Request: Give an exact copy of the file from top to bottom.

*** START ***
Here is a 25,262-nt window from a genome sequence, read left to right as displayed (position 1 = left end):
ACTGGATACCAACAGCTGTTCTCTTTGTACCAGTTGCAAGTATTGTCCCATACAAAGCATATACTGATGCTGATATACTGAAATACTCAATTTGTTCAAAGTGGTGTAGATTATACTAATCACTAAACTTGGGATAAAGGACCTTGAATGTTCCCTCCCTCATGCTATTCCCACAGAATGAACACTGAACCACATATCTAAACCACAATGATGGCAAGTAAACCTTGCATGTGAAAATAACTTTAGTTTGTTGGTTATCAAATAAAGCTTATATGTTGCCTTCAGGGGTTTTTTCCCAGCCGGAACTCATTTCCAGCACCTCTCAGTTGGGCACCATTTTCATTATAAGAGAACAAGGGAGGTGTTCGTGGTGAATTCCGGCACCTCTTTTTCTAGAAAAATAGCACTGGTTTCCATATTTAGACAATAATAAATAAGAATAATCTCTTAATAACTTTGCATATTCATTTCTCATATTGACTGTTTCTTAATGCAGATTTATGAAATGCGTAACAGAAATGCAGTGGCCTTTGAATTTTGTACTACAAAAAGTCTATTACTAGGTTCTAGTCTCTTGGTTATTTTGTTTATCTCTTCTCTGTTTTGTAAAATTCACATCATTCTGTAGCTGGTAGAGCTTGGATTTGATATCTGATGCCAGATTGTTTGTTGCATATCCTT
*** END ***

Here is a 25,262-nt window from a genome sequence, read left to right as displayed (position 1 = left end):
ACTGGATACCAACAGCTGTTCTCTTTGTACCAGTTGCAAGTATTGTCCCATACAAAGCATATACTGATGCTGATATACTGAAATACTCAATTTGTTCAAAGTGGTGTAGATTATACTAATCACTAAACTTGGGATAAAGGACCTTGAATGTTCCCTCCCTCATGCTATTCCCACAGAATGAACACTGAACCACATATCTAAACCACAATGATGGCAAGTAAACCTTGCATGTGAAAATAACTTTAGTTTGTTGGTTATCAAATAAAGCTTATATGTTGCCTTCAGGGGTTTTTTCCCAGCCGGAACTCATTTCCAGCACCTCTCAGTTGGGCACCATTTTCATTATAAGAGAACAAGGGAGGTGTTCGTGGTGAATTCCGGCACCTCTTTTTCTAGAAAAATAGCACTGGTTTCCATATTTAGACAATAATAAATAAGAATAATCTCTTAATAACTTTGCATATTCATTTCTCATATTGACTGTTTCTTAATGCAGATTTATGAAATGCGTAACAGAAATGCAGTGGCCTTTGAATTTTGTACTACAAAAAGTCTATTACTAGGTTCTAGTCTCTTGGTTATTTTGTTTATCTCTTCTCTGTTTTGTAAAATTCACATCATTCTGTAGCTGGTAGAGCTTGGATTTGATATCTGATGCCAGATTGTTTGTTGCATATCCTT